Researchers find a chemical that makes locusts swarm

Image of a person fleeing from a cloud of locust.

The year 2020 may be one for the record books in terms of apocalyptic tidings. In addition to the usual background of fires, floods, and earthquakes, the plague is still around. And you might have heard something about a pandemic. But what really nails down the apocalyptic vibe is the fact that the year has seen swarms of locusts causing the sorts of problems they’re famous for.

In a tiny bit of good news, the same sort of research that may bail us out with therapies and a vaccine for SARS-CoV-2 could potentially help us out against future locust swarms. That’s because a team of biologists based in China has now identified the chemical that calls locusts to swarm and shown that genetic engineering can eliminate the response.

A lot of evidence

There’s nothing especially exciting about any single aspect of the research here. Instead, the researchers simply put together techniques from a variety of specializations and then applied them to the topic of locust swarms. Locusts are normally solitary animals, but they become immensely destructive when conditions induce them to form massive swarms that are big enough to be picked up by radar. In addition to the altered behavior, swarming locusts actually look physically different, indicating that the decision to swarm involves widespread changes to a locust’s biology.

As in many things insect, researchers have long suspected that the changes of that nature were probably induced by a pheromone. These small molecules generally behave a bit like a mixture of odorants—they’re small molecules that diffuse freely through the air—and a hormone that induces changes in animals that are exposed to them. In the past, researchers involved in this kind of work searched for small chemicals made by locusts that diffuse into the air. They ended up finding 35 of them, and of those, six were more prevalent in swarming locusts.

So the researchers in the new team put individual locusts in an enclosure with two chambers, one with a chemical present and one without. They then measured how much time a locust spent in each of the chambers. One of the six chemicals, called phenylacetonitrile, could be useful, in that it seemed to repel locusts; another named guaiacol seemed to suppress some of the behaviors associated with swarming locusts. But the work focused on something called 4-vinylanisole (4VA), which was the only chemical to attract swarming locusts. Critically, it would also attract solitary locusts, suggesting that it could help draw them in to the swarm.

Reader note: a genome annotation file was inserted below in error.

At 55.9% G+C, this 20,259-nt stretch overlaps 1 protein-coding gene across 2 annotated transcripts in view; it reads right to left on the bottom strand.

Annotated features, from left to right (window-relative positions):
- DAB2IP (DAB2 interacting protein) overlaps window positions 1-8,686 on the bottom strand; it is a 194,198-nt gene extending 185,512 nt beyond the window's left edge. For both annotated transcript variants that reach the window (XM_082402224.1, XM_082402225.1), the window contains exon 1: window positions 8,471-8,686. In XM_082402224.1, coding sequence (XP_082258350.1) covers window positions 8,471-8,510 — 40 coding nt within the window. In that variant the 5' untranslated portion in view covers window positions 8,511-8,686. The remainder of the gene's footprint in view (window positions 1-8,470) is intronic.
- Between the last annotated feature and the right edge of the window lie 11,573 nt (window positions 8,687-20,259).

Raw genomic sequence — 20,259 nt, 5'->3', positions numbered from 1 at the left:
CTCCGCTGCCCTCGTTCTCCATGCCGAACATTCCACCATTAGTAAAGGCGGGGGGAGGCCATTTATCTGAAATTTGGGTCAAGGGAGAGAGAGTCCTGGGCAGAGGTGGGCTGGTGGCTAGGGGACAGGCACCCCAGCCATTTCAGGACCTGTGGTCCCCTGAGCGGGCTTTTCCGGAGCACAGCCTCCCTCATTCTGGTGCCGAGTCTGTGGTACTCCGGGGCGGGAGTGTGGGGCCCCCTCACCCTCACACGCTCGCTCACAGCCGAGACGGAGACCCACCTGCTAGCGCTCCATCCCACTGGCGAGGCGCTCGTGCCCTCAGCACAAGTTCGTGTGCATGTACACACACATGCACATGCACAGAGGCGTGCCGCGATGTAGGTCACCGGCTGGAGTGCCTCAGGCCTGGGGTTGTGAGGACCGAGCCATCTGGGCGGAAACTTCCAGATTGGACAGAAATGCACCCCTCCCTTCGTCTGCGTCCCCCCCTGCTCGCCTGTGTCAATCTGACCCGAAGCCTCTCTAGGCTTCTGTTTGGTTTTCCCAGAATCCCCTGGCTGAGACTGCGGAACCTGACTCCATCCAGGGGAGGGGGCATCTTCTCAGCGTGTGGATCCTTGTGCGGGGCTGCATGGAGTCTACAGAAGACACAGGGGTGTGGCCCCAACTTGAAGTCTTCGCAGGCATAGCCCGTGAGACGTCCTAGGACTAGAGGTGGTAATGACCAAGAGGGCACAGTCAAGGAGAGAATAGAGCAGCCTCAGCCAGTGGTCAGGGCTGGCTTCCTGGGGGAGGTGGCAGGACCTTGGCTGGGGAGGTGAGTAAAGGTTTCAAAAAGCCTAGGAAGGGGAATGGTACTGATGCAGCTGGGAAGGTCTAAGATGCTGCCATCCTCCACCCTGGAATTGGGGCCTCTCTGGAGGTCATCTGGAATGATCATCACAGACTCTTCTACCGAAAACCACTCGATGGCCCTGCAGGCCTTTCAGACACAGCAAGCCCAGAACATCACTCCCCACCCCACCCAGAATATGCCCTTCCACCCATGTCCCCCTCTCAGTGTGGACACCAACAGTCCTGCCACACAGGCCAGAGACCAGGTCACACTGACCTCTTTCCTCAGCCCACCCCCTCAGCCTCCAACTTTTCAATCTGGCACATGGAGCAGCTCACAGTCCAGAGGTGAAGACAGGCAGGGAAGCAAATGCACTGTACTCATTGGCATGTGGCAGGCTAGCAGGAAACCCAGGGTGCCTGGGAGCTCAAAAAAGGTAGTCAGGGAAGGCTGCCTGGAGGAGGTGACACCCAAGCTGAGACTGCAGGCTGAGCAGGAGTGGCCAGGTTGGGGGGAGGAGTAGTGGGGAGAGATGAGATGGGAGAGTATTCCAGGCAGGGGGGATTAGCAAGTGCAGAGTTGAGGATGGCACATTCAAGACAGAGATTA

The researchers found that 4VA production increased as swarming locust population density went up. Additionally, the researchers could induce production by crowding a lot of solitary locusts into a single cage.

The researchers went on to identify the specific parts of the locust’s sensory organs that responded to 4VA and then screened a panel of odorant receptors to identify the one that responded to 4VA. They then used the CRISPR gene-editing system to delete that gene from locusts, showing that the insects that lacked the gene were no longer attracted to it.

It’s a trap!

Finally, they placed 4VA on sticky boards and placed those outside before releasing locusts in the area. The sticky boards that had the chemical on them trapped an average of 26 locusts; those without the chemical trapped an average of three. 4VA was clearly a major draw to locusts even in a relatively normal environment filled with other aromas.

All of this is persuasive evidence that 4VA is involved in drawing together large swarms of locusts. That doesn’t mean 4VA is the only factor involved or that there might not be other chemicals that alter distinct aspects of swarming behavior. In fact, the researchers identified a couple chemicals that might also influence swarming. But the data clearly suggests that interfering with signaling through 4VA could disrupt the formation of swarms and thus much of the destructive power of locusts.

And the work offers plenty of ways in which that disruption might work. Genetic engineering to delete the gene that encodes the receptor for 4VA blocked the chemical’s ability to attract locusts, so it might be possible to alter swarming behavior by releasing non-swarming insects into the population. 4VA also works to draw the animals to traps, and the authors note it could draw them into areas treated with pesticides, eliminating the need for widespread pesticide use. Finally, having identified the receptor, scientists might one day design a pheromone-like chemical that interferes with 4VA’s ability to activate the receptor.

And all of that is possible thanks to just one chemical. The researchers involved here will likely be looking into a more detailed characterization of the other two chemicals they identified: one that repels locusts and one that alters their behavior.

Nature, 2020. DOI: 10.1038/s41586-020-2610-4  (About DOIs).


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